Favorite modern fiction (published in last 50 years) read in 2010: The Help, Kindred, The Thirteenth Tale

Least favorite books of 2010: Undaunted Courage (bleh! and I had to lead the book group on it!); The Hunger Games (I hated everything about this book, from the writing to the characters to the plot)

Most fun project: The Harlem Renaissance Classics Circuit both on the Classics Circuit site and on my blog.

Best graphic novel: I Kill Giants

Most motivating nonfiction: Half the Sky


I reread 26 books in 2010, which was a higher percentage (18.5%) of the books read than last year. As always, I really enjoyed the experience.

Best re-reads: Crime and Punishment, East of Eden, The Adventures of Huckleberry Finn, One Hundred Years of Solitude

Most surprising reread: The Stranger. I didn’t hate it so much when I reread it! Book group helped.

Most disappointing reread: The Girl Who Owned a City. It was a favorite and wonderful and perfect book in my memory of being eight years old. I still enjoyed the memories upon reread, but it’s pretty poorly written and plotted.

Random Book Facts

Oldest book read: Sir Gawain and the Green Night (thirteenth century A.D.) If you are interested in my balance of reading to date by century, you can review it at my By the Century archive.

Most recently published book: The Help (February 19, 2009)

Longest book title: How to Read a Poem and Fall in Love with Poetry

Shortest book title: DNA

Second shortest book title: Maru

Longest book: Can You Forgive Her? It was 920 pages, but since I read it on an ereader, I didn’t realize it was so long until I finished it completely!

Reviewed on January 3, 2011

About the author 

Rebecca Reid

Rebecca Reid is a homeschooling, stay-at-home mother seeking to make the journey of life-long learning fun by reading lots of good books. Rebecca Reads provides reviews of children's literature she has enjoyed with her children; nonfiction that enhances understanding of educational philosophies, history and more; and classical literature that Rebecca enjoys reading.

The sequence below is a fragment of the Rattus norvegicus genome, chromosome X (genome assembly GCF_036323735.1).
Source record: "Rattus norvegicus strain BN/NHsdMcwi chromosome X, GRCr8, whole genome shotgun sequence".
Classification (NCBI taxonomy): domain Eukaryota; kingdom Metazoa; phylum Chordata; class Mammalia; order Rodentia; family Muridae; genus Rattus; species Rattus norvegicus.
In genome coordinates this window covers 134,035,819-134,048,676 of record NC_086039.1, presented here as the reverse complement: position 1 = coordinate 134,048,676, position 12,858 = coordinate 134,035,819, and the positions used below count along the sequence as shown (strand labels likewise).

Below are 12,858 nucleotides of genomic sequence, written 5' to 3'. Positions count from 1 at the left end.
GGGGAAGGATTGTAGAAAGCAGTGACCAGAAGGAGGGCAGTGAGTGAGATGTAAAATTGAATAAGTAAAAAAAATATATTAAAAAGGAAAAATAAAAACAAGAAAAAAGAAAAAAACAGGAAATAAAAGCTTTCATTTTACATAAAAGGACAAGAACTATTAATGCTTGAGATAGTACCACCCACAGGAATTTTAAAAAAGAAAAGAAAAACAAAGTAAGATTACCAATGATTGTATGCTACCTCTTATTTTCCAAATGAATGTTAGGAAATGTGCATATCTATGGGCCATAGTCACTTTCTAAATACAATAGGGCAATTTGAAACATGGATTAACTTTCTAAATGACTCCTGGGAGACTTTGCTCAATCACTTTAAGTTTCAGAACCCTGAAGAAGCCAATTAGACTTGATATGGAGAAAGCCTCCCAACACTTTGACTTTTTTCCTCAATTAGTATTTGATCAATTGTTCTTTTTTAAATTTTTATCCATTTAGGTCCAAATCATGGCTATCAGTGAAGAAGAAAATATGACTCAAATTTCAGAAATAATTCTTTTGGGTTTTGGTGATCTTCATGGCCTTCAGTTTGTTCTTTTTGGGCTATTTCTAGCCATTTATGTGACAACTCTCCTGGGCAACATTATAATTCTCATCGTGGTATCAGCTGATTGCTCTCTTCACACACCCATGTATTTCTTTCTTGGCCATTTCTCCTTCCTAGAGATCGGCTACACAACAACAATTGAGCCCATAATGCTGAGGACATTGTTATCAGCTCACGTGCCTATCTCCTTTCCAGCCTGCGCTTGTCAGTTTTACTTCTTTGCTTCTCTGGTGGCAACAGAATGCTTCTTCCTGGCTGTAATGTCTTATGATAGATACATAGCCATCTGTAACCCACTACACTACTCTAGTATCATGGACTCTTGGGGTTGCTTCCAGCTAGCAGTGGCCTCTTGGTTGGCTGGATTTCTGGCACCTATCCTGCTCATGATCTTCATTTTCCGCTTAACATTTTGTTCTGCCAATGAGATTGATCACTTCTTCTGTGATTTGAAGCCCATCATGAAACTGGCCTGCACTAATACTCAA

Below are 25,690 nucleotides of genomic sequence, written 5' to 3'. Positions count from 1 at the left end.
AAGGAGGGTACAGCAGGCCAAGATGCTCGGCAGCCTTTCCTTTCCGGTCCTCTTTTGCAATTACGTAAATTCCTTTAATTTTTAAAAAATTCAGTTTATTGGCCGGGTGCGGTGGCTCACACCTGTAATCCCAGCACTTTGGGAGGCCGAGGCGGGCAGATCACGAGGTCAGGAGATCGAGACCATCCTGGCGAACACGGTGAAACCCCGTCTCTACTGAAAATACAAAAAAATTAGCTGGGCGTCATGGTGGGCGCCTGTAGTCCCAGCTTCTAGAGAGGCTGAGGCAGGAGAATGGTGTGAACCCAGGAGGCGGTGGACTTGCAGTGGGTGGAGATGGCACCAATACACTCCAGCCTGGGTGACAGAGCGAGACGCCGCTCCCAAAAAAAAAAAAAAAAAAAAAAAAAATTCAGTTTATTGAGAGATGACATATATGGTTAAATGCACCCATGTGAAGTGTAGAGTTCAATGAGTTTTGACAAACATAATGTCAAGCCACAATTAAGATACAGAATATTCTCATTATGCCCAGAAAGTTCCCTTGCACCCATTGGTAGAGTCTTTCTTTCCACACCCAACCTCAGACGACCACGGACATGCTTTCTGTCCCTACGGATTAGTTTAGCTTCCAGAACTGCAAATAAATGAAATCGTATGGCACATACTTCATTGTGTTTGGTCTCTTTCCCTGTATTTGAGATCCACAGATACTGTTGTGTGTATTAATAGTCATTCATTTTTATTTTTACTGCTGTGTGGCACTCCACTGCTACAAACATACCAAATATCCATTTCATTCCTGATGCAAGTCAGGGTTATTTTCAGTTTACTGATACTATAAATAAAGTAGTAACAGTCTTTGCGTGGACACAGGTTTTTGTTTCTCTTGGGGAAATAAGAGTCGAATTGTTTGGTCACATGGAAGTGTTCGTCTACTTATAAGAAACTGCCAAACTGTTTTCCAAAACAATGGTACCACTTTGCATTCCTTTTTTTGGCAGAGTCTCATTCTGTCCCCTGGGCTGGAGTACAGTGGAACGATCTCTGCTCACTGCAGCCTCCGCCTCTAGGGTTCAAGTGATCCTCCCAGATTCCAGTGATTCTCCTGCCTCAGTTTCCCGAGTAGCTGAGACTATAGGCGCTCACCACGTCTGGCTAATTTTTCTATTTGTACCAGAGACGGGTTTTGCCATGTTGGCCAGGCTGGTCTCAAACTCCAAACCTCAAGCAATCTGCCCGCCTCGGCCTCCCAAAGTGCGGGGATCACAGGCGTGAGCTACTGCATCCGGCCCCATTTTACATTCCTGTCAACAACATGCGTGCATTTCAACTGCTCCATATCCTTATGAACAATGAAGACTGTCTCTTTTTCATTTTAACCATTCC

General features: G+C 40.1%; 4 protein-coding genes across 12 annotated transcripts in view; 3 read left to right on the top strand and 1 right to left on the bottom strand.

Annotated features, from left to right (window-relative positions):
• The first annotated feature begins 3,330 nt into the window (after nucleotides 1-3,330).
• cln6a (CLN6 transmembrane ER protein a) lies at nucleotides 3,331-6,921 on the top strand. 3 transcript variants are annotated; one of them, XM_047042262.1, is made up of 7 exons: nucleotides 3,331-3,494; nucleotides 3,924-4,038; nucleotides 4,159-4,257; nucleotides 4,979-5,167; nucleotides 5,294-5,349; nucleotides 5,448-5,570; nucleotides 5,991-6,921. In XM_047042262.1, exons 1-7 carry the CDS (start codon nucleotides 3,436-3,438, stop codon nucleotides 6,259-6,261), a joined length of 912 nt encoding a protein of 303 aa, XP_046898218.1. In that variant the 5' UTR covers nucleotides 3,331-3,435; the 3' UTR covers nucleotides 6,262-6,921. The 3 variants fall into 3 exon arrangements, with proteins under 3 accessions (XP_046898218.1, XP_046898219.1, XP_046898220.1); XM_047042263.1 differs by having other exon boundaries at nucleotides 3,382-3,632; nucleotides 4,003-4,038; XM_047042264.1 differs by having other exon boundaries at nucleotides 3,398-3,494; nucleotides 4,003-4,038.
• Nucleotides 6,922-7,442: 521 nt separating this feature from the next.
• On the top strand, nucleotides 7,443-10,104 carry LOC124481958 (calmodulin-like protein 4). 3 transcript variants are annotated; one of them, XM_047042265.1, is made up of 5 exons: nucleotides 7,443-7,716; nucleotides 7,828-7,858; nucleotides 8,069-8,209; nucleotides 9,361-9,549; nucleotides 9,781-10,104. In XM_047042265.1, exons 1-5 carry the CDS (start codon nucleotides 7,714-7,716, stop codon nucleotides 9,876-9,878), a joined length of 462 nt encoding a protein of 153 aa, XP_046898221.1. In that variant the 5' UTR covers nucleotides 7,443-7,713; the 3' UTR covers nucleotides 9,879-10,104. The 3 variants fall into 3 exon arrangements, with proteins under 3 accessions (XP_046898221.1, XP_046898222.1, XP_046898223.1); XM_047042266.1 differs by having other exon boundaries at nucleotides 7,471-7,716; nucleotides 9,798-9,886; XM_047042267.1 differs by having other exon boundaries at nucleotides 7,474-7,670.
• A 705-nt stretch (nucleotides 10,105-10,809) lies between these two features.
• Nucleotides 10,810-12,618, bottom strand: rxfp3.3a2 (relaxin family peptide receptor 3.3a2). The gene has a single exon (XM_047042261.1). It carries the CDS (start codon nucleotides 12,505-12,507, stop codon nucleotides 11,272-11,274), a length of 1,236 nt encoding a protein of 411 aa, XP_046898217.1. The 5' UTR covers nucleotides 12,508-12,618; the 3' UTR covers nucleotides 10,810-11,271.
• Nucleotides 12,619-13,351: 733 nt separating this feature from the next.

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  1. Wow, I love all your charts and graphs — must learn how to do this myself. I was especially fascinated by your literary map — I checked my list and it was overwhelmingly American and British-centered, just a smattering of other countries. I love British lit also — I think I was born on the wrong continent!

  2. I love wrap-up posts, too, and very much enjoyed reading this. I don’t keep close enough tabs on my reading to be able to produce stats, although I love everyone else’s! But I’m really looking forward to The Makioka Sisters – delighted it made your favourites llist!

  3. I think I want to track my longest and shortest book this year. I didn’t even think of that last year and that sounds like a lot of fun. πŸ˜€ I’m such a dork. I’m so glad you put up stats because I love reading them! πŸ™‚

    1. Amanda, I have a column in my chart for “page numbers” because last year I was obsessed with how many pages I read each week/month/year. This year I just didn’t care! But the page numbers was nice for this particular stat.

  4. Love your charts & graphs, Rebecca! I agree that the date-based scatter-graph impressed me when I saw it over at Nicole’s. I’m actually surprised your reading skews so male, since so many of the big Victorian novelists were women (Eliot, Gaskell, Braddon, the Brontes, etc.) and it seems like many of the African novels you’ve been reading have been by women. Surprising! Maybe I just tend to notice the female-authored ones more.

    And um, I USUALLY only read about 5 books/month, if that makes you feel any better. πŸ˜›

  5. Wow! I love, love, love all the stats and graphs. And I agree with you about the Harlem Renaissance Classics Circuit. I really enjoyed the Edith Wharton circuit, because it was my first and because she’s one of my favorite authors. But I learned so much from the Harlem Renaissance circuit; there was so much rich content from so many different authors. Great stuff.

  6. I’m a stats nerd too! And I love your chart of when your book was published. I would love to do something like that with the books I have read, but I often forget to write down the original date of publishing. Whoops!

  7. I love the Year Written graph — very cool! I’m loving seeing the creativity people have put into showing off their stats. I’ll definitely be adding some of your favorite classics to my classics project list, and Half the Sky is already waiting for me!